With his rich, deep, resonant voice Dwight Duncan (AKA Bushman) could almost be Luciano’s bigger, gruffer brother. Like Luciano he has been compared to, and influenced by, Dennis Brown (although neither has quite the same playful vocal quality of the crown prince); he has released a new album featuring a Peter Tosh cover; and like Luciano’s Jah Is My Navigator, it’s one of his finest in years.

Gathered partly from singles, and issued on his own Burning Bushes label, the choice of rhythms for Get It In Your Mind is close to spot on. Bushman’s bombastic bass-baritone is in full effect for the declarative ‘Singing My Song’, on Fabian Francis’ Undeniable/Great Train. The authentic late-seventies militant drumming of Khabir Bonner’s Good Times rhythm has inspired some heavily spiritual lyrics in the past (like Capleton’s ‘Steppin Up’ and Lutan Fyah’s ‘Rasta Better Off’) and Duncan’s ‘Rasta Nuh Dead’’ honours the tradition, brimming with powerful mystical imagery - Jah riding on the wings of cherubim, “my people gazing at the skies for something they’ll never find” and “Rastafari is the food of my salvation”.

The serious subject matter continues with a rendition of “Gibbo” Gibbs' adultery-themed Scent Of A Man’ over another moody backing (Gibbs’ State Of Emergency) before a rousing, if not particularly different, version of Tosh’s disco-roots anthem ‘Buk-In-Hamm Palace’. Having raised the tempo, Bushman maintains it with two excellent dancehall tracks: the crunk flavoured ‘Can’t Get The Best Of Me’ and ‘Born Fi Di Ting’.

A few of the synth settings are a little perfunctory - and the number of vocal overdubs is an acquired taste - with scores of Bushmen all fighting for your ears’ attention. But, surprisingly, instead of being annoying “skits”, the non-musical interludes all provide useful information about the songs and artist - a practice other performers should adopt post-haste.

So while some of these songs are available as 45s that shouldn’t put you off unless you own them all. For a patchwork of different producers’ efforts, this album flows remarkably well and the predominance of strong tracks over weak make it a worthwhile acquisition. - United Reggae . com

"Bushman Blazes at Peter Tosh Tribute show"

The militant Bushman is in full command at Tribute to Peter Tosh at Independence Park, Savanna-la-Mar, Westmoreland, last Friday. - Photo by Adrian Frater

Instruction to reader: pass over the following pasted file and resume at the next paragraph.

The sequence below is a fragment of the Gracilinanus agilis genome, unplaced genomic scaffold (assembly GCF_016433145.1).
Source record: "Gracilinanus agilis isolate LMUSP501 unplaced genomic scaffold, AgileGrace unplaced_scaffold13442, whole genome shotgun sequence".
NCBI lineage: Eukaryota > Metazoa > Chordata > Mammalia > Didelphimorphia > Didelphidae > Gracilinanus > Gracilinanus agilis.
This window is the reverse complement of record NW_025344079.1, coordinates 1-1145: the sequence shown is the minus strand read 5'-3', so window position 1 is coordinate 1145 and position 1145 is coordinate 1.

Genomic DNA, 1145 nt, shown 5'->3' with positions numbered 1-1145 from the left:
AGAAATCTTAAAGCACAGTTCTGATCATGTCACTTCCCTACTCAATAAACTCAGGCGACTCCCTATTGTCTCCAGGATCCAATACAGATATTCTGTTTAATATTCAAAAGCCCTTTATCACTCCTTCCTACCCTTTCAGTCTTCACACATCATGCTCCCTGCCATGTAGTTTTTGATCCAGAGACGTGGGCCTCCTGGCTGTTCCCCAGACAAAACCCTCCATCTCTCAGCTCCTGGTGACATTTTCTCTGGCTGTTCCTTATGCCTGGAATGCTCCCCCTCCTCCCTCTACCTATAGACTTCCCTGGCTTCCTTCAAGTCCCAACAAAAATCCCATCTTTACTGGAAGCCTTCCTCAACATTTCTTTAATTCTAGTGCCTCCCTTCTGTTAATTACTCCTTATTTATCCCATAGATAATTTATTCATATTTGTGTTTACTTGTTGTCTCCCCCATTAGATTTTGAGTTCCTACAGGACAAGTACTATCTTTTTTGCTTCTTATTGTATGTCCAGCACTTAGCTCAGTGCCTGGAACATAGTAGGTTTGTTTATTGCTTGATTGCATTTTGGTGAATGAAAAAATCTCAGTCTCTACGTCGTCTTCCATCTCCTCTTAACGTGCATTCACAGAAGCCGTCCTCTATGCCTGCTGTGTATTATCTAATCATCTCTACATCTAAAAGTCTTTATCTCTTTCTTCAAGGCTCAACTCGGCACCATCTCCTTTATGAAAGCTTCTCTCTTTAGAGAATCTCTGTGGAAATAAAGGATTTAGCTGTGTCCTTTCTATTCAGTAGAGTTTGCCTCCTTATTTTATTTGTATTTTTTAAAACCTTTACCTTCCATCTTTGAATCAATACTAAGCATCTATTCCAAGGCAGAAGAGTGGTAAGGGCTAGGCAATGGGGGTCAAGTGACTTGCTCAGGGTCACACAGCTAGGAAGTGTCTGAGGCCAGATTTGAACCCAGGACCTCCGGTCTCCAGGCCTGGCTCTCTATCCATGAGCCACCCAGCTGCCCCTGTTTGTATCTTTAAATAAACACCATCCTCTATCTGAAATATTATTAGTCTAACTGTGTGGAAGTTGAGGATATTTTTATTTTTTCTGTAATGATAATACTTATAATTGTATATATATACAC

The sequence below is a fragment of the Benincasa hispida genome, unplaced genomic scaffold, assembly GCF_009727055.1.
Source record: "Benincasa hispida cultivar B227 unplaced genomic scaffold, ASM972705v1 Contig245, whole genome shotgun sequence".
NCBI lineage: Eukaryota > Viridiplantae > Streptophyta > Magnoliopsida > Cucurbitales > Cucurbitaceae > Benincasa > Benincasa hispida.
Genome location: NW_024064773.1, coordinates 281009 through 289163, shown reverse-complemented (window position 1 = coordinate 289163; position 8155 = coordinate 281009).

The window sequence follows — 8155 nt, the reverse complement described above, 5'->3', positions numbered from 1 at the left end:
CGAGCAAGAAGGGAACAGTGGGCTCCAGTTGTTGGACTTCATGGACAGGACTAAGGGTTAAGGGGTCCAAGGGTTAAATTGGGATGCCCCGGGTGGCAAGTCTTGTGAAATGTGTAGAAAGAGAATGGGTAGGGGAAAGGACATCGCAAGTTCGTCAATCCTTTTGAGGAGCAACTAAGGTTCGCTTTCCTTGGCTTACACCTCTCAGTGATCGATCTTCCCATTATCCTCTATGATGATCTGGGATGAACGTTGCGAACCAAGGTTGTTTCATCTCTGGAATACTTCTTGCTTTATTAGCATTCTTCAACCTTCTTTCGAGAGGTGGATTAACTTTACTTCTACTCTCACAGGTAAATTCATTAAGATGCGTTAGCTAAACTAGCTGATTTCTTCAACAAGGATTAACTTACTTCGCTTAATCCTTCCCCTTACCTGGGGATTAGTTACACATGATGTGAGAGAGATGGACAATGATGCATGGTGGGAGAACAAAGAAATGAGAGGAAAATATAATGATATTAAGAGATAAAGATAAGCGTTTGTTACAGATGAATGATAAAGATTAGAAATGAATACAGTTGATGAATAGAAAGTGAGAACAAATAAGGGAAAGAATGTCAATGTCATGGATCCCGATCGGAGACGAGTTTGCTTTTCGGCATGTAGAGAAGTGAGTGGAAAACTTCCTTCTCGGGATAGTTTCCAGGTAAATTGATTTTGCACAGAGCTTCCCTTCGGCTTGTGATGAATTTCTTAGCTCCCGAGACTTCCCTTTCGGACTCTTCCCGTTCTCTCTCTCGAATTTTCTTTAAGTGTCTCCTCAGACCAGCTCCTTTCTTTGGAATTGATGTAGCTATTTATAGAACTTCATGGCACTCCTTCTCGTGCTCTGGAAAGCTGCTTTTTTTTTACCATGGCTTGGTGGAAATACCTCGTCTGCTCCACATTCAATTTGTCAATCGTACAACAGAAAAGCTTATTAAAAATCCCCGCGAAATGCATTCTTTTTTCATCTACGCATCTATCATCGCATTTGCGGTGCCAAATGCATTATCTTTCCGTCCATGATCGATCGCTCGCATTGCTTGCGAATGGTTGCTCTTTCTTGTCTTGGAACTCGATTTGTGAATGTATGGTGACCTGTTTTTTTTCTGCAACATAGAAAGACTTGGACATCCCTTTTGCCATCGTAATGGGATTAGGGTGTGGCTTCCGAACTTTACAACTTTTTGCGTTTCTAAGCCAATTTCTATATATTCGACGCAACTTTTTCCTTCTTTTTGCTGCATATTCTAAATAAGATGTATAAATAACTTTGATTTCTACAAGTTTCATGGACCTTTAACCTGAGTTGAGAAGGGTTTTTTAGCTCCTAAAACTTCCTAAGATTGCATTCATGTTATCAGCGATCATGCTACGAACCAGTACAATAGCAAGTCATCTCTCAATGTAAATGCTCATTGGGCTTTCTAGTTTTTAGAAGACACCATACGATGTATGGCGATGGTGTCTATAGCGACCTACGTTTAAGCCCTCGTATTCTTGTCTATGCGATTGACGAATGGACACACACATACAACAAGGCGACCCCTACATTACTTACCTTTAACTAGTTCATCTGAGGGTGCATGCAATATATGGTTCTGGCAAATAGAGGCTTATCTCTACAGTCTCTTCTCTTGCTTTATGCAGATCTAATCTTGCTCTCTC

Western Bureau:

THE ANNUAL 'Tribute to Peter Tosh', staged Friday night at Independence Park in Savanna-la-Mar, Westmoreland, lived up to its reputation as one of Jamaica's best one-night shows, as fans were treated to a rich diet of pulsating reggae music.

While it could justifiably be argued that the militant Bushman, whose dazzling set was chock-full of Peter Tosh's classics, was the night's outstanding performer, for many fans, the same could be said about Canadian-based singer Steele, Tosh's nephew Edge Michael, Luciano, female sensation Etana and lyrically potent Mackie Conscious.

While he never took the stage, much accolade was showered on promoter Worrell King, who was praised for his persistence in keeping Tosh's memory alive and for offering the star-studded line free of charge to the thousands of fans who jam-packed the mid-town venue.

Energy-filled performance

Bushman, the penultimate act on the show which started at 8:30 p.m. and ended close to 4:30 a.m., started with a bang, reeling off his hit song, Light House, before slipping neatly into Tosh's catalogue, much to the delight of the fans who roared their approval.

Looking quite authoritatively clad in his military-style fatigue with his dreadlocks flowing down his back and around his face, it was then a case of 'Bushman singing the Bush Doctor' as he sent the fans wild with exceptional renditions of Legalise It, Jah Guide, Caa Blame De Youth, Stepping Razor and Don't Look Back, evoking memories of Tosh at his best.

The tempo never changed as he showed off his versatility, unleashing his own Love Me For A Reason and Gregory Isaacs' Tune In, which prompted a call for an encore when he left the stage. His encore, which featured Down Town and East Side, was also quite rich.

Musical joy

Steele was a bungle of energy and charisma. After introducing himself with his brilliant cover of Bob Marley's Slave Driver, he simply went into overdrive, creating musical joy as he danced and pranced around the stage, belting out songs such as You Have Lost That Love, Better Must Come and the though-provoking Confession.